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Upstream capital flows: why emerging markets send savings to advanced economies


  • Simona E. Cociuba


Emerging market economic growth during the global recovery has exceeded performance in advanced economies. This differential has triggered a rush of private capital inflows to the emerging markets from investors seeking to maximize returns. While capital flows typically benefit receiving economies, sudden surges or stops may pose challenges for economic development.[1] The recent revival of private inflows has put pressure on prices and currencies of some emerging economies, leading them to impose capital controls. Moreover, some observers have argued that accommodative monetary policies in advanced economies are fueling inflows to emerging markets by making returns there seem even more appealing.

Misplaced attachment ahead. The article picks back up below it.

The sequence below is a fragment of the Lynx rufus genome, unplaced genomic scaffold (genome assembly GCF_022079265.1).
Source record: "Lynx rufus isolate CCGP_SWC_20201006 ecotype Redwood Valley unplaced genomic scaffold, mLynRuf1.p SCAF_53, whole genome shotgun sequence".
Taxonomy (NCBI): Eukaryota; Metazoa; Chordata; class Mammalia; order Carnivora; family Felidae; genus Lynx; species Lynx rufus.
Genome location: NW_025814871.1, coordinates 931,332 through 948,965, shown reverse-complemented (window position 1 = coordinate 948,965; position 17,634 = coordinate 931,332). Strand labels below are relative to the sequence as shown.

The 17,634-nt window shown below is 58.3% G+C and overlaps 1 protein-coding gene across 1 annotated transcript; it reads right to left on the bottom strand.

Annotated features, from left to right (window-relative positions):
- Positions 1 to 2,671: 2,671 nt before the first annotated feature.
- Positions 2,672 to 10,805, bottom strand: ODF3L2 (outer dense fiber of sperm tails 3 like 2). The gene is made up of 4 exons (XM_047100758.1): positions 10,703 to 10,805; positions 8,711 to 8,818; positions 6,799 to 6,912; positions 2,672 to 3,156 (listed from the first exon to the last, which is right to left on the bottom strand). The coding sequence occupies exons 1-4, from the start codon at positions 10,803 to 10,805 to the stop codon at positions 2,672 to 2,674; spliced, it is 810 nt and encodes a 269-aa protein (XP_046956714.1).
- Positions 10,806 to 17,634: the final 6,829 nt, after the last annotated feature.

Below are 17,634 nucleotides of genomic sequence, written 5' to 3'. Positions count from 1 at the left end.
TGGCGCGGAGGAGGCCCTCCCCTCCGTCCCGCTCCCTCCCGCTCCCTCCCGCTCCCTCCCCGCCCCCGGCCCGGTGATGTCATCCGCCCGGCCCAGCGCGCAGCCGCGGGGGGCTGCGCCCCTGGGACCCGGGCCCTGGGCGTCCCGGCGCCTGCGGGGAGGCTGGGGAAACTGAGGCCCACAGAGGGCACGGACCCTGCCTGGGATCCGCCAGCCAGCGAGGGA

Suggested Citation

  • Simona E. Cociuba, 2011. "Upstream capital flows: why emerging markets send savings to advanced economies," Economic Letter, Federal Reserve Bank of Dallas, vol. 6(may).
  • Handle: RePEc:fip:feddel:y:2011:i:may:n:v.6no.5

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    References listed on IDEAS

    1. Nicolas Magud & Carmen Reinhart & Kenneth Rogoff, 2005. "Capital Controls: Myth and Reality A Portfolio Balance Approach to Capital Controls," University of Oregon Economics Department Working Papers 2006-10, University of Oregon Economics Department.
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    Monetary policy ; Capital movements;


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